NFL Employee Caught Scalping Tickets, Hawking Fake Jerseys

Mike Ornstein Saints NFLMike Ornstein kisses kicker Garret Hartley after the Saints Super Bowl victory. How much did he get for those tickets?

Photo: DailyMe

NFL marketing agent Mike Ornstein plead guilty to two felonies thanks to unlawfully capitalising on his insider access. SportsBusiness Journal broke the story last week. League employees are permitted to purchase a certain number of Super Bowl tickets at face value. They are strictly forbidden from reselling them. Ornstein bought such tickets or overpaid other employees for their allotment, and resold them at a higher value between 1998 and 2006.

Ornstein also produced fake certificates of authenticity for jerseys he labelled “game-worn.” The multi-million dollar sports memorabilia industry depends on the trustworthiness of those certificates to appraise collector items.

He was charged with conspiracy, for secretly scalping the tickets, and mail fraud, for transmitting the false documents. It’s the second time Ornstein has been charged with mail fraud during his four decade tenure with the NFL.

All told, Ornstein netted about $350,000 from his illegal operations over the eight year period. He is forced to repay that sum as part of the guilty plea.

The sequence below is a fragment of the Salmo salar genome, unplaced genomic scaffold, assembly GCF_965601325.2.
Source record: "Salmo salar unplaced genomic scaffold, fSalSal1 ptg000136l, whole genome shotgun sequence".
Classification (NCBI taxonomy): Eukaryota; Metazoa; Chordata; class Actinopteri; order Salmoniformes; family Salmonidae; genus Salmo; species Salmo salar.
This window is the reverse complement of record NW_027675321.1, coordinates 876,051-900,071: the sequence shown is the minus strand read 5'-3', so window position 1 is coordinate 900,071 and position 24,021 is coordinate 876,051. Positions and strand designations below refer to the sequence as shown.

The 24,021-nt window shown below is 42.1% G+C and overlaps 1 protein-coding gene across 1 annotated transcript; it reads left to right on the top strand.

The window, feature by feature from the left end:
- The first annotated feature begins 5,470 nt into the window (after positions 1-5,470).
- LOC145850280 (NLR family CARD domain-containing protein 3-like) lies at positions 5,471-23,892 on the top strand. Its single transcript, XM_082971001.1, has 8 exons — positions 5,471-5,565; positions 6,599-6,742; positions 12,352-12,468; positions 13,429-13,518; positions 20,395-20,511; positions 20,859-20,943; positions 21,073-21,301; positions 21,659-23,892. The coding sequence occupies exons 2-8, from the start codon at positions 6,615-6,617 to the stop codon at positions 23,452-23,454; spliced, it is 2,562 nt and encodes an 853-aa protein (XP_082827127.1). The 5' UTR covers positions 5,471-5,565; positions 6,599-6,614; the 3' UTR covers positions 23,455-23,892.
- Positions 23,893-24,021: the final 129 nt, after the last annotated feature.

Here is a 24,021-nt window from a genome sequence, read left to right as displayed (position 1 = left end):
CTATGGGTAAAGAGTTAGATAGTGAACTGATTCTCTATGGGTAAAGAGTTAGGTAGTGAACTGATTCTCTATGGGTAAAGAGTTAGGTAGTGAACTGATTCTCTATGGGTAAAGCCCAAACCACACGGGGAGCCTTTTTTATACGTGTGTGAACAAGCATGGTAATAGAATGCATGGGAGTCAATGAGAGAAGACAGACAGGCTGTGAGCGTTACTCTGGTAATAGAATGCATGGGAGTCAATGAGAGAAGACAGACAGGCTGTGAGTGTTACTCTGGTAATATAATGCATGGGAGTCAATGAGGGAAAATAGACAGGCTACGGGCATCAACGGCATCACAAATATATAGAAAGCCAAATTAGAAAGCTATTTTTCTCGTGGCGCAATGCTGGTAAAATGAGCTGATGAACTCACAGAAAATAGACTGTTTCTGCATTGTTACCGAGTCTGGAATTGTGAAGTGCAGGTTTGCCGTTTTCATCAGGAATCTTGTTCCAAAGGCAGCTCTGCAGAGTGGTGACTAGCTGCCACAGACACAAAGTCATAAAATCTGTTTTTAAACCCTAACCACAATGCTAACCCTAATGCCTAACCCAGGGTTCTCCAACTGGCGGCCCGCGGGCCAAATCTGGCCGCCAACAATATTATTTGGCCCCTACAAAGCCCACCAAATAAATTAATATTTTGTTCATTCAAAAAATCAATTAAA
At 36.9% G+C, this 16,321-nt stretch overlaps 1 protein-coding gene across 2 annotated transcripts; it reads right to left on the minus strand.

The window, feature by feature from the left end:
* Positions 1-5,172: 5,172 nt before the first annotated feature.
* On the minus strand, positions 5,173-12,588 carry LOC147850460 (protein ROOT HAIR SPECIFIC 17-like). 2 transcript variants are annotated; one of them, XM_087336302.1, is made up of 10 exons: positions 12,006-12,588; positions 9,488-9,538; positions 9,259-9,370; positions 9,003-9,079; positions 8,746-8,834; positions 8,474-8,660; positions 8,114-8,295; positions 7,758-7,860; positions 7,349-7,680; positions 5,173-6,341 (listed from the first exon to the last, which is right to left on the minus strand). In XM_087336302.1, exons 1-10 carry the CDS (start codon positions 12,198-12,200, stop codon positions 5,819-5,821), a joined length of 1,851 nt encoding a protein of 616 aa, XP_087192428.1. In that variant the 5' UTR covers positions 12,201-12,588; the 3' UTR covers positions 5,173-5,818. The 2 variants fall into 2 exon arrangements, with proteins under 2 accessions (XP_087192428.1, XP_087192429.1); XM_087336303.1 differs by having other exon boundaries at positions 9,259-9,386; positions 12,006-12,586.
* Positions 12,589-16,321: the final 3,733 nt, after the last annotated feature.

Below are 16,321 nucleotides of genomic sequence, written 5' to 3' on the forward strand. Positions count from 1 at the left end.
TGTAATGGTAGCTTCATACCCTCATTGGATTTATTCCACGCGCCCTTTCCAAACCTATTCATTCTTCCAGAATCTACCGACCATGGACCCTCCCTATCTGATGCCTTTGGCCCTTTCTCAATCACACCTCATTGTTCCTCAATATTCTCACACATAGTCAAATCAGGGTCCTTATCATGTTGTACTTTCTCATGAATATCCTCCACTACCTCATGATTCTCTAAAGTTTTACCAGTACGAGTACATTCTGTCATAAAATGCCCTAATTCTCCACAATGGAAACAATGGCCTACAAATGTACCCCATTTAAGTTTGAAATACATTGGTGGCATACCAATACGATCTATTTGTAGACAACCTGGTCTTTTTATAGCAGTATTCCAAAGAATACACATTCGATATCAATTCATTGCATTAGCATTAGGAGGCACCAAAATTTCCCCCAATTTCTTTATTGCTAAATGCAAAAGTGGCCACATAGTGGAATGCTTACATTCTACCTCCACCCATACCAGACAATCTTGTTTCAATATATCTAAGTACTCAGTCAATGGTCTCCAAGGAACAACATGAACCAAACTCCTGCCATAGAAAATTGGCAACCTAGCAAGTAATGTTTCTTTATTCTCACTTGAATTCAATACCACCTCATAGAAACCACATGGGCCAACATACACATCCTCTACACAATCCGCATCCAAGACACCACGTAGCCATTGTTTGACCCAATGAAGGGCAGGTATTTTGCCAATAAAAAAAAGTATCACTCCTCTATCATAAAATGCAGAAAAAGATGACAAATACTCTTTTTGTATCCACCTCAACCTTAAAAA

The most fascinating aspect of the news could very well be the court testimony. Ornstein needed help from other league employees–both in procuring the Super Bowl tickets, and in dealing with the “game worn” jerseys–to commit these crimes. Though known, and well-liked, for his loyalty, Ornstein could crack under federal investigation and name other names.

It’s also a near certainty that Ornstein was not the only league employee to scalp tickets. Maybe he’ll clue investigators to other potential cases. After all, his NFL network runs far and wide, as the SportsBusiness Journal reports that he worked closely with more than half the league’s teams.

Ornstein is most closely connected to the defending champion New Orleans Saints. He’s good friends with coach Sean Payton and was often seen around their locker room during last season’s Super Bowl run. He represented Reggie Bush during his first two seasons in the league, and signed him to $50 million worth of endorsement deals before he was ever drafted.

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